Studies assessing the role of causal factors need to avoid the major sources of bias in observational studies designed to assess causality, which can be most simply thought of as confounding and selection bias [15, 16]. In addition, measurement error is often thought of as an additional source of bias, although non-differential measurement error usually biases towards the null and differential measurement error can be thought of as a form of selection bias. Confounding occurs when extraneous common causes of the putative cause and health condition are omitted so that a spurious relation is observed. For example, smoking causes both yellow fingers and lung cancer, so any assessment of the causal effect of yellow fingers on lung cancer would need to take smoking into account. Confounding is difficult to avoid unless all the common causes of the putative cause and disease are known. One of the simplest options, when experimental studies (randomized controlled trials) are not possible, is to use methods, such as Mendelian randomization, that are less open to confounding . No method is assumption free, and Mendelian randomization has stringent assumptions, nevertheless it has clarified some controversies over the causes of cardiovascular disease, such as the role of high density lipoprotein-cholesterol . A sufficient set of confounders needs to be identified from external knowledge of causality, measured accurately in the study and included in the analytic model, so that any residual confounding does not cause incorrect causal inference. Given, the difficulty of assessing both known and unknown confounders, demonstrating that estimates for other associations subject to the same confounding are coherent with known causal effects gives greater credence to any new estimates from the same study [19, 20]. For example, observational studies of hormone replacement therapy (HRT) in women found apparent benefits for accidents as well as for cardiovascular disease , which suggests residual confounding for cardiovascular disease because HRT would not be expected physiologically to protect against accidents. The apparently protective findings were also not coherent with estrogen having no benefit for men in the Coronary Drug project trial  and possibly causing myocardial infarction in young women . Nevertheless, confounding can, potentially, be addressed in an observational study by collecting sufficient relevant information about the study participants, so that all confounding is accounted for by adjustment, inverse probability of treatment weighting or standardization.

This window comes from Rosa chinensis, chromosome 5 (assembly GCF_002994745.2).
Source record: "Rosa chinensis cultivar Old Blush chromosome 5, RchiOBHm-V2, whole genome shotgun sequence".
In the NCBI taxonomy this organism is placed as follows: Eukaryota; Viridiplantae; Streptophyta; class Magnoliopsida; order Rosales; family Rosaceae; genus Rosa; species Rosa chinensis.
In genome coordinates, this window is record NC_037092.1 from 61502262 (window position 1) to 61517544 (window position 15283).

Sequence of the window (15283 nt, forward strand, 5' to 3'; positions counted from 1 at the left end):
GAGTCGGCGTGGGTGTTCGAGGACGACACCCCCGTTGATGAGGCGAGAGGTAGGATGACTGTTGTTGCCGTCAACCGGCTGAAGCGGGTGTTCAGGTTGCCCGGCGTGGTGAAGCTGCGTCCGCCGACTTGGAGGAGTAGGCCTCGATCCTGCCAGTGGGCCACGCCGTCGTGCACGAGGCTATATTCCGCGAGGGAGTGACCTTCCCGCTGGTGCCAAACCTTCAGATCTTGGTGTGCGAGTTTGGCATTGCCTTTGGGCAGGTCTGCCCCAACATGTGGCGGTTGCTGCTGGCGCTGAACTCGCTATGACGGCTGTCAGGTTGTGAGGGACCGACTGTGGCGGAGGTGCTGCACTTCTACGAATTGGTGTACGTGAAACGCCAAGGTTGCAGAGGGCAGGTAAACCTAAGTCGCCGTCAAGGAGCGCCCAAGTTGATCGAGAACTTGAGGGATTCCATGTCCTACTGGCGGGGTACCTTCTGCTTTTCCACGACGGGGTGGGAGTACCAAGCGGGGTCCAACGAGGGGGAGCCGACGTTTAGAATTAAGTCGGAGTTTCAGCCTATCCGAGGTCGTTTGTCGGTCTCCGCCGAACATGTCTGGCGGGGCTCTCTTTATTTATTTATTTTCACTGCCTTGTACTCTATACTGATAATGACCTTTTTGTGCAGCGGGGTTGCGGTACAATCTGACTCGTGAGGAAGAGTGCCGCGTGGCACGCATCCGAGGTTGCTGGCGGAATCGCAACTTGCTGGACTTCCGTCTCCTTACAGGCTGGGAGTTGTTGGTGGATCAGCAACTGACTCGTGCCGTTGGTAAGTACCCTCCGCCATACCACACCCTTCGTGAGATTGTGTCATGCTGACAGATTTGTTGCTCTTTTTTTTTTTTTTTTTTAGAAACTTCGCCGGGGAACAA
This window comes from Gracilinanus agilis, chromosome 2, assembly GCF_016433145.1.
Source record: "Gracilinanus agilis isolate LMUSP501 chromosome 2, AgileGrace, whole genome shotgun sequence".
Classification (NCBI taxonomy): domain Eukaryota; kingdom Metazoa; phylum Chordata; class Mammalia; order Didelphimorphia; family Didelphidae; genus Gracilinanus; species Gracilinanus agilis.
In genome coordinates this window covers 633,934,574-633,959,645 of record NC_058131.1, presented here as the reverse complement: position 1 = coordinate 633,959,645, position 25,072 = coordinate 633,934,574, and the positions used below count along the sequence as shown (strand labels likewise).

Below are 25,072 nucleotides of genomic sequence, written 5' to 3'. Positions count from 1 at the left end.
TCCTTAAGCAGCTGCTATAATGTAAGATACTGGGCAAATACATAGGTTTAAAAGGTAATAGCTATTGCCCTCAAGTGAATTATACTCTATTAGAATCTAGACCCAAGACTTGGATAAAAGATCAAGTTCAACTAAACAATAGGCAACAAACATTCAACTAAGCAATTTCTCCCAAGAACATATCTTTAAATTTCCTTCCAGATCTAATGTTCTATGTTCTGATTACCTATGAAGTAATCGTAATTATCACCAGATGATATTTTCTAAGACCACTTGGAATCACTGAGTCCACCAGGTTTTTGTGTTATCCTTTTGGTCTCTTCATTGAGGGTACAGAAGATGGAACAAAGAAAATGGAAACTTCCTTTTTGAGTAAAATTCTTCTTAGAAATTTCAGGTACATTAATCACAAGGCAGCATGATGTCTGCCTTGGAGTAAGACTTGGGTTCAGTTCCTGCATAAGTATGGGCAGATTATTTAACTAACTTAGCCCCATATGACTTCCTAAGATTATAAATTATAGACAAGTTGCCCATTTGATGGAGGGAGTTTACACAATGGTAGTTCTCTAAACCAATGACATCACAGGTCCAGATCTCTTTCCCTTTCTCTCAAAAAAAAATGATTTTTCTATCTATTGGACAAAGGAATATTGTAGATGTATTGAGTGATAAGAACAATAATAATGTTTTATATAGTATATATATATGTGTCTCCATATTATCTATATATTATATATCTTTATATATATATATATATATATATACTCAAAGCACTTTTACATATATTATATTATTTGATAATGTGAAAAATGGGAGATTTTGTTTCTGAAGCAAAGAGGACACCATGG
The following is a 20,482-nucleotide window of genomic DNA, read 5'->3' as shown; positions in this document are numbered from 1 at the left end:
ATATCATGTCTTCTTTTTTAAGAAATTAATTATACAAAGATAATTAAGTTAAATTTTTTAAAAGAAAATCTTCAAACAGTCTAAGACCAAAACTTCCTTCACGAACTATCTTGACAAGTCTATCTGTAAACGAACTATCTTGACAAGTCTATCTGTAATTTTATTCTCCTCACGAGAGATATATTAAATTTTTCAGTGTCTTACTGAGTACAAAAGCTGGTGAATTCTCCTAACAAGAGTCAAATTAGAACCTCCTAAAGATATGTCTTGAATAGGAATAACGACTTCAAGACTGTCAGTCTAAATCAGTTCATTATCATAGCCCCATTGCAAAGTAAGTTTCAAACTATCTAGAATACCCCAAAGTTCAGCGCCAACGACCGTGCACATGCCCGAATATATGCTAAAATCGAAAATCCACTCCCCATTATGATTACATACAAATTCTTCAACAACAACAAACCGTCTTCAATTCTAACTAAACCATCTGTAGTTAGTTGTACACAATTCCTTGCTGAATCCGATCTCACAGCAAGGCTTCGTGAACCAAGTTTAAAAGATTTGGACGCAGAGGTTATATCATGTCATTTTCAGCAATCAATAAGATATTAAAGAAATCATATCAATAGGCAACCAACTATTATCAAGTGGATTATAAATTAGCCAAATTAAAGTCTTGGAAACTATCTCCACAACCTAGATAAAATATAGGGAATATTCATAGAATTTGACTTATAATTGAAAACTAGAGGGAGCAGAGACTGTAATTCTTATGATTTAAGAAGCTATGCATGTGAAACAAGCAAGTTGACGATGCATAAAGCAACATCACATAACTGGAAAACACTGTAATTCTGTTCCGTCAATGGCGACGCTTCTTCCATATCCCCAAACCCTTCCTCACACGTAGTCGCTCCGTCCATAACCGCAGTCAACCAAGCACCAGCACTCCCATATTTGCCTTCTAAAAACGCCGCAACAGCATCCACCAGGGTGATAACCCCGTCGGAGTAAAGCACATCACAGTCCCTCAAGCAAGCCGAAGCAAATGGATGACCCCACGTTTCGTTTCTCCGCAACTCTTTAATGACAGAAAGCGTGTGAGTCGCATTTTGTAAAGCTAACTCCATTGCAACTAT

Confounding is a causal concept and not relevant for predictive models . Confounding cannot reliably be assessed from observational data; meaning that testing confounders for inclusion in an analytic model based on statistical correlations or changes in estimates is not valid. Conversely, factors that are not confounders should not be included in the analytic model because they may prevent assessment of the full effect of the hypothesized cause in question. For example, an observational study designed to assess the effect of alcohol on stroke should not include blood pressure in the model as a confounder. Blood pressure may cause stroke but is more likely a consequence of alcohol use than a cause of alcohol use, making blood pressure likely a mediator not a confounder. As such, adjusting the model for blood pressure would not give the full effect of alcohol on stroke. Studies designed to assess the role of potential causal factors should only present the effect estimate for the hypothesized cause in question, because estimates for other factors in the model are unlikely to be correctly controlled for confounding (sometimes referred to as the “Table 2 fallacy”) . However, it may be helpful to present models adjusting for different sets of confounders because of the difficulty of unambiguously identifying confounders. Further, presenting both the crude and adjusted estimates for the hypothesized cause may elucidate the extent to which the effect estimate is influenced by the hypothesized confounders.